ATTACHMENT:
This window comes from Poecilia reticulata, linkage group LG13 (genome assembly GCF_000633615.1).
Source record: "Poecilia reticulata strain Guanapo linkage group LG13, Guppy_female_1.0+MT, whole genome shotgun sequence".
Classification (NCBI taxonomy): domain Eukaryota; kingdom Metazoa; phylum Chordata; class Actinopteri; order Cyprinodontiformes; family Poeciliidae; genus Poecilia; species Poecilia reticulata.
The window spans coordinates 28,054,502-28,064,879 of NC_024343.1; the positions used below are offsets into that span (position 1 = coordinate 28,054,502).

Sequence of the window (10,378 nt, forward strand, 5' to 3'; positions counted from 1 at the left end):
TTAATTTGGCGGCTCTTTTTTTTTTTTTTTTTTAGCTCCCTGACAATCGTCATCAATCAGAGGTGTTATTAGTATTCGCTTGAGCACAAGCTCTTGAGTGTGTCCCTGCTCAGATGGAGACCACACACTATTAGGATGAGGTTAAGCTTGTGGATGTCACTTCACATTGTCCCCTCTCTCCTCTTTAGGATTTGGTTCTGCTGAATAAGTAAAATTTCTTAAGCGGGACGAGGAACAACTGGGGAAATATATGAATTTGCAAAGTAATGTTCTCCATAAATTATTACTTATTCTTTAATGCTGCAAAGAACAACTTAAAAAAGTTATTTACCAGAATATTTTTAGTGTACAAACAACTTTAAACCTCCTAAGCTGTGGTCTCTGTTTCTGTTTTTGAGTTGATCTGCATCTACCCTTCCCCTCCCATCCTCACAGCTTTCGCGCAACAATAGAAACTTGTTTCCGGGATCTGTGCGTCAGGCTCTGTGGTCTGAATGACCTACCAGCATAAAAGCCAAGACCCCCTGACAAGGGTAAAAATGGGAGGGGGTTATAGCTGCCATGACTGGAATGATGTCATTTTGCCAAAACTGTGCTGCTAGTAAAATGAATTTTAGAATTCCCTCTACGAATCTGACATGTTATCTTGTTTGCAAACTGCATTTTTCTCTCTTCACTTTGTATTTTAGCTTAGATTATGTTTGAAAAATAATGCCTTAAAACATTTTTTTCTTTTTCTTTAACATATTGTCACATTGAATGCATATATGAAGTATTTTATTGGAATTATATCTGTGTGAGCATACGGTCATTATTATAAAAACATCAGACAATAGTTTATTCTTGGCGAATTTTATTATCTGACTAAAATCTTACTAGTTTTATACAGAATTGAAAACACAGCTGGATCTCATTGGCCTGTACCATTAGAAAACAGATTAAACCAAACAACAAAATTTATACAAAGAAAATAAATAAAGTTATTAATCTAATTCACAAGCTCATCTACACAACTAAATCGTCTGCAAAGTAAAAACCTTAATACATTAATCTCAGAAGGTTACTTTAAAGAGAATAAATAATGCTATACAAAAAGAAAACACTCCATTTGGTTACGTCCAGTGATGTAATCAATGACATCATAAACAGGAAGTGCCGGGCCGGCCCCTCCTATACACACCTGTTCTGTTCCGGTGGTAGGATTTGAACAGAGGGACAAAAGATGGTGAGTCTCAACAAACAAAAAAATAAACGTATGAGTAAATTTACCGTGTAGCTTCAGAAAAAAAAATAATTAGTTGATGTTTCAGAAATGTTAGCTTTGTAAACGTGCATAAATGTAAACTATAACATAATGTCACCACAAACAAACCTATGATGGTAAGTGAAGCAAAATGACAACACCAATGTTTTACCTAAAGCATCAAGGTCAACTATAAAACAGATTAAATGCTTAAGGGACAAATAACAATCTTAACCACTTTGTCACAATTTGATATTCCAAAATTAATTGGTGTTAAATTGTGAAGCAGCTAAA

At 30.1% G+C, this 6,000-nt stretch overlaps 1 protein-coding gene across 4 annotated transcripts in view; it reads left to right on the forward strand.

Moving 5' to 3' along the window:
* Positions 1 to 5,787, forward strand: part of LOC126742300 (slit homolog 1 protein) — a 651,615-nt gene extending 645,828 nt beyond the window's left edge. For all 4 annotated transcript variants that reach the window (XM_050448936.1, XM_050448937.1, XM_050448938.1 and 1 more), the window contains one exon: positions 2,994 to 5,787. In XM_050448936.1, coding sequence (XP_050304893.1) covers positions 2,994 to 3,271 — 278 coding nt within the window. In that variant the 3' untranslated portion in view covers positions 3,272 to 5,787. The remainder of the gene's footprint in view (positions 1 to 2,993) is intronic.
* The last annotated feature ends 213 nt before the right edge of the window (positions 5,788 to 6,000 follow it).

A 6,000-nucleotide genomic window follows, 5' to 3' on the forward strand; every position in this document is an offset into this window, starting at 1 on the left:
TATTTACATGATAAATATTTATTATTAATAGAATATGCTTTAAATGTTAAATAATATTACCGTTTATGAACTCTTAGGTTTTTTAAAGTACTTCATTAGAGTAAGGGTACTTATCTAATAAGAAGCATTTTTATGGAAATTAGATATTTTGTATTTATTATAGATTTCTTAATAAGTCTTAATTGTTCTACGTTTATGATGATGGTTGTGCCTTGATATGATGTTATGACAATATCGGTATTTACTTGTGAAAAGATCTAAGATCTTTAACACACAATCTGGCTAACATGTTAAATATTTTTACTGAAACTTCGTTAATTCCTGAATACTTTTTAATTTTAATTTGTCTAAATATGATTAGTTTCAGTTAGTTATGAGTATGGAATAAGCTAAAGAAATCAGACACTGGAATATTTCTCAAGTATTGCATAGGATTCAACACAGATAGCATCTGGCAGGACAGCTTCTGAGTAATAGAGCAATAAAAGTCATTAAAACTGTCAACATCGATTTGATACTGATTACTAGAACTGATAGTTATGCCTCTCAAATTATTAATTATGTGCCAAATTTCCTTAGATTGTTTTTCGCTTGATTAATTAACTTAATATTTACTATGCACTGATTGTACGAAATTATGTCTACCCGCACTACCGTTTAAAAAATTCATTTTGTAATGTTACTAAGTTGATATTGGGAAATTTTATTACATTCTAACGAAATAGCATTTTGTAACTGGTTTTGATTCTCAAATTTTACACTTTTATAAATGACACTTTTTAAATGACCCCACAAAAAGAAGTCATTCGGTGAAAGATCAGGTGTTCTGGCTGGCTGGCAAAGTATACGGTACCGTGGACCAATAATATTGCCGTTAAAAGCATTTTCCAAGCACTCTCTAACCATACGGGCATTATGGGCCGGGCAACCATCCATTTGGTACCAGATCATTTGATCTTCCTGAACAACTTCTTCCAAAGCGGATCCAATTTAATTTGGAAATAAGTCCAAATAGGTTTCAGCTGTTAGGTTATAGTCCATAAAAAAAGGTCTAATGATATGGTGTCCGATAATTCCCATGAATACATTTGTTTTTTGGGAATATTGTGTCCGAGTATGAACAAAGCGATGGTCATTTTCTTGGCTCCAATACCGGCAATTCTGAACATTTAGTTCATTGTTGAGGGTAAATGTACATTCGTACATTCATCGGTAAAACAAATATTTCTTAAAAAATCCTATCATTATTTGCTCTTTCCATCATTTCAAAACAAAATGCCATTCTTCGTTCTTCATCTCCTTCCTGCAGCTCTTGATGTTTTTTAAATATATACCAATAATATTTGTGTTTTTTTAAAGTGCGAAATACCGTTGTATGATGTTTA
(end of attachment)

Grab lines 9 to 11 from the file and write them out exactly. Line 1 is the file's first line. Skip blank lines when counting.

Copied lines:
* Positions 1 to 5,787, forward strand: part of LOC126742300 (slit homolog 1 protein) — a 651,615-nt gene extending 645,828 nt beyond the window's left edge. For all 4 annotated transcript variants that reach the window (XM_050448936.1, XM_050448937.1, XM_050448938.1 and 1 more), the window contains one exon: positions 2,994 to 5,787. In XM_050448936.1, coding sequence (XP_050304893.1) covers positions 2,994 to 3,271 — 278 coding nt within the window. In that variant the 3' untranslated portion in view covers positions 3,272 to 5,787. The remainder of the gene's footprint in view (positions 1 to 2,993) is intronic.
* The last annotated feature ends 213 nt before the right edge of the window (positions 5,788 to 6,000 follow it).

A 6,000-nucleotide genomic window follows, 5' to 3' on the forward strand; every position in this document is an offset into this window, starting at 1 on the left: